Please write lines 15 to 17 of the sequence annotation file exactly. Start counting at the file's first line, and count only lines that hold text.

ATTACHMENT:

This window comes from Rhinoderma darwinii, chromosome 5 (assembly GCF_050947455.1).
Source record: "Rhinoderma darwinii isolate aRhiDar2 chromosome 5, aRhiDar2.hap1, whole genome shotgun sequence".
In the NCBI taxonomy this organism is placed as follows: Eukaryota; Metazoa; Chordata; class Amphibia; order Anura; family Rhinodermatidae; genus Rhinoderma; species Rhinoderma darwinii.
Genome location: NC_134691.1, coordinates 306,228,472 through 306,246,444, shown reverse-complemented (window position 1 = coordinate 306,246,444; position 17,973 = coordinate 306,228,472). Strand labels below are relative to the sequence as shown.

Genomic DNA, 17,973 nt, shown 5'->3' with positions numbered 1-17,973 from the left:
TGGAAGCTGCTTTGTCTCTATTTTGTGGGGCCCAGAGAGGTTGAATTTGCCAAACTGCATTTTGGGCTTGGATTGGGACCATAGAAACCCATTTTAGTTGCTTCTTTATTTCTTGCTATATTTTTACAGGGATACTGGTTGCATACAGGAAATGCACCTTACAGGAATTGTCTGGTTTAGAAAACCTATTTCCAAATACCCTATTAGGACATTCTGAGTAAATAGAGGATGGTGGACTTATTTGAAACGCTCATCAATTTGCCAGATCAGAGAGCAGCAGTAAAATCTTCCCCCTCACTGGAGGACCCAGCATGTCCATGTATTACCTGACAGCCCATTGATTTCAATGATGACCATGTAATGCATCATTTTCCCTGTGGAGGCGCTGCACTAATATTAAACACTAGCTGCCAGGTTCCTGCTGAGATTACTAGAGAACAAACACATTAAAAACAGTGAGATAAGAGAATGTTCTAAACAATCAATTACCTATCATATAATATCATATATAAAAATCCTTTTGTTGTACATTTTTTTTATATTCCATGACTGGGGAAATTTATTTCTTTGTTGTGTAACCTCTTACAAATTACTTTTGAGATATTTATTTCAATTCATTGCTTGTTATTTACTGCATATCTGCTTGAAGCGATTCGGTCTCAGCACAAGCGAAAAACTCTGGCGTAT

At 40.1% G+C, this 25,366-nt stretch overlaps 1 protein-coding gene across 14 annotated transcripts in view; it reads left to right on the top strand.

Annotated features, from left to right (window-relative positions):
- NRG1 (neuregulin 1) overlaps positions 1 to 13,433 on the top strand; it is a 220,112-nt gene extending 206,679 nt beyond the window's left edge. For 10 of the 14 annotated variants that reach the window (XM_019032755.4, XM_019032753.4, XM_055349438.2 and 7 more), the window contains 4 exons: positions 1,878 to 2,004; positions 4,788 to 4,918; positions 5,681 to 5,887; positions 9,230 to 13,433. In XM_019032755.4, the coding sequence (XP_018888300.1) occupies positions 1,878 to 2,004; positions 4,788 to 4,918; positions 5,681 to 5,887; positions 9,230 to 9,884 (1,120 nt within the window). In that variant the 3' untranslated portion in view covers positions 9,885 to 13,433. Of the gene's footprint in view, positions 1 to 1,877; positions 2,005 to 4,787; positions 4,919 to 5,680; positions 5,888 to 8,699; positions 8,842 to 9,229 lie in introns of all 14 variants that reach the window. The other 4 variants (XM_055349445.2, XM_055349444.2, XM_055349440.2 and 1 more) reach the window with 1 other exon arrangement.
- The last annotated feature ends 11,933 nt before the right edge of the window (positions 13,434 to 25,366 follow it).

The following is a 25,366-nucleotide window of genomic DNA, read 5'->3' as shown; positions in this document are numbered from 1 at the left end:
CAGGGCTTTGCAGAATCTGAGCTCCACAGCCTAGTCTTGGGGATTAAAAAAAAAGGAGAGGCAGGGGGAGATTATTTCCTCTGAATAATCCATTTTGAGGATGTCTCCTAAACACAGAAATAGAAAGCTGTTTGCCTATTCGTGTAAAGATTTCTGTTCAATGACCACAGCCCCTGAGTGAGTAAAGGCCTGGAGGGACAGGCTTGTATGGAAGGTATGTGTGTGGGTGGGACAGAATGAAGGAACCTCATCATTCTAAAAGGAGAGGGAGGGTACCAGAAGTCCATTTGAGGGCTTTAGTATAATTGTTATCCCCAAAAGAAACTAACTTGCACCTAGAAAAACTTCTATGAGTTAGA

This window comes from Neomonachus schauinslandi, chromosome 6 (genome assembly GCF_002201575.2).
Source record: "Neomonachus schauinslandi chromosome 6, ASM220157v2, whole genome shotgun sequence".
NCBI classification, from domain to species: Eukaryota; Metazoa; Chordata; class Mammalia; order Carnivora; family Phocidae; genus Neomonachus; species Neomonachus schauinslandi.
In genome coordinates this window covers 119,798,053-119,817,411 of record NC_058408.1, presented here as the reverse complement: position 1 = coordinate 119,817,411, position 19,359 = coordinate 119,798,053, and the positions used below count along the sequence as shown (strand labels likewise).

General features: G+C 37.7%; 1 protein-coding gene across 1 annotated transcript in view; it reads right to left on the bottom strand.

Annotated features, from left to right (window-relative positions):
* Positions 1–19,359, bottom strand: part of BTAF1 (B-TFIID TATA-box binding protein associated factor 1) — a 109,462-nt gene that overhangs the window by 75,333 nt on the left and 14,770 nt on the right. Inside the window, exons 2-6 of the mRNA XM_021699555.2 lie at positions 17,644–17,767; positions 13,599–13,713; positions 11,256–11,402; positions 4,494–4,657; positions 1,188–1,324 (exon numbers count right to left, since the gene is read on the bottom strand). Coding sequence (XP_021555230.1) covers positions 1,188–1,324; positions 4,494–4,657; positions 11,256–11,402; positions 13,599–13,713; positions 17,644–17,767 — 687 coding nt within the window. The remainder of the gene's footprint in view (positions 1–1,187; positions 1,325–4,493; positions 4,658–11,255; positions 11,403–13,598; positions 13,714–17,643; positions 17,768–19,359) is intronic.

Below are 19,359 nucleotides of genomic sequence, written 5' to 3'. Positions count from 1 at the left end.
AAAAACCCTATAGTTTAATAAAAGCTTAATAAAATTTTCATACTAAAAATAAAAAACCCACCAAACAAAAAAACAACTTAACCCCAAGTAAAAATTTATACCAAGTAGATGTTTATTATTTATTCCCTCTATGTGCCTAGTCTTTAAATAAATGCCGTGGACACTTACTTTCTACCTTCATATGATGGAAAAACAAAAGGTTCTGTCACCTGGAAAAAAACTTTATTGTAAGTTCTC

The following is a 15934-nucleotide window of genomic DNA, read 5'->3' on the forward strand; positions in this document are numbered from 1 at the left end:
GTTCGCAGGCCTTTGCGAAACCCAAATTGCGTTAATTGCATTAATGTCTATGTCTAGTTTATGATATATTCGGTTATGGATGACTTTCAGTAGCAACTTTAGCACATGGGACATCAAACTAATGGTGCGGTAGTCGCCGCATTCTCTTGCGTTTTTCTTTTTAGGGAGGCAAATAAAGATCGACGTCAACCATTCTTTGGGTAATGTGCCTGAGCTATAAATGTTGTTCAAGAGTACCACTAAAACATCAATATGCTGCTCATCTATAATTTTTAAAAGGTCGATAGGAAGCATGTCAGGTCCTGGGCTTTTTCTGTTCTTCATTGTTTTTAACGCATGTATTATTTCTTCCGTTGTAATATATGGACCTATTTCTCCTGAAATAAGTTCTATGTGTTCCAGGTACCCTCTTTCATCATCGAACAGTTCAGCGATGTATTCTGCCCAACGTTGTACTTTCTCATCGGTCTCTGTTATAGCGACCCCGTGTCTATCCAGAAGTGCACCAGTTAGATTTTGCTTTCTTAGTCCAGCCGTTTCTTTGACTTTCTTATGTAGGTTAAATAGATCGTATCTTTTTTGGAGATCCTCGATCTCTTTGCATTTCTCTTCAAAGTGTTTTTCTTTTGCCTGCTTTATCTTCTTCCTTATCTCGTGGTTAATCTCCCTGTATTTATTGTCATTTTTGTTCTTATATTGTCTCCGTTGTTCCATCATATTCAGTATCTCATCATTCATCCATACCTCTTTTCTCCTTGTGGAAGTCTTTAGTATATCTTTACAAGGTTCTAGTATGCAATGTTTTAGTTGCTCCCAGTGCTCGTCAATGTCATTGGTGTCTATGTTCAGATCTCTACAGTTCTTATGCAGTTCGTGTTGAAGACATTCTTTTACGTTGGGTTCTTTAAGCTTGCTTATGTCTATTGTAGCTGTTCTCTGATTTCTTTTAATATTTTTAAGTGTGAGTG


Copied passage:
NCBI classification, from domain to species: Eukaryota; Metazoa; Chordata; class Mammalia; order Carnivora; family Phocidae; genus Neomonachus; species Neomonachus schauinslandi.
In genome coordinates this window covers 119,798,053-119,817,411 of record NC_058408.1, presented here as the reverse complement: position 1 = coordinate 119,817,411, position 19,359 = coordinate 119,798,053, and the positions used below count along the sequence as shown (strand labels likewise).

General features: G+C 37.7%; 1 protein-coding gene across 1 annotated transcript in view; it reads right to left on the bottom strand.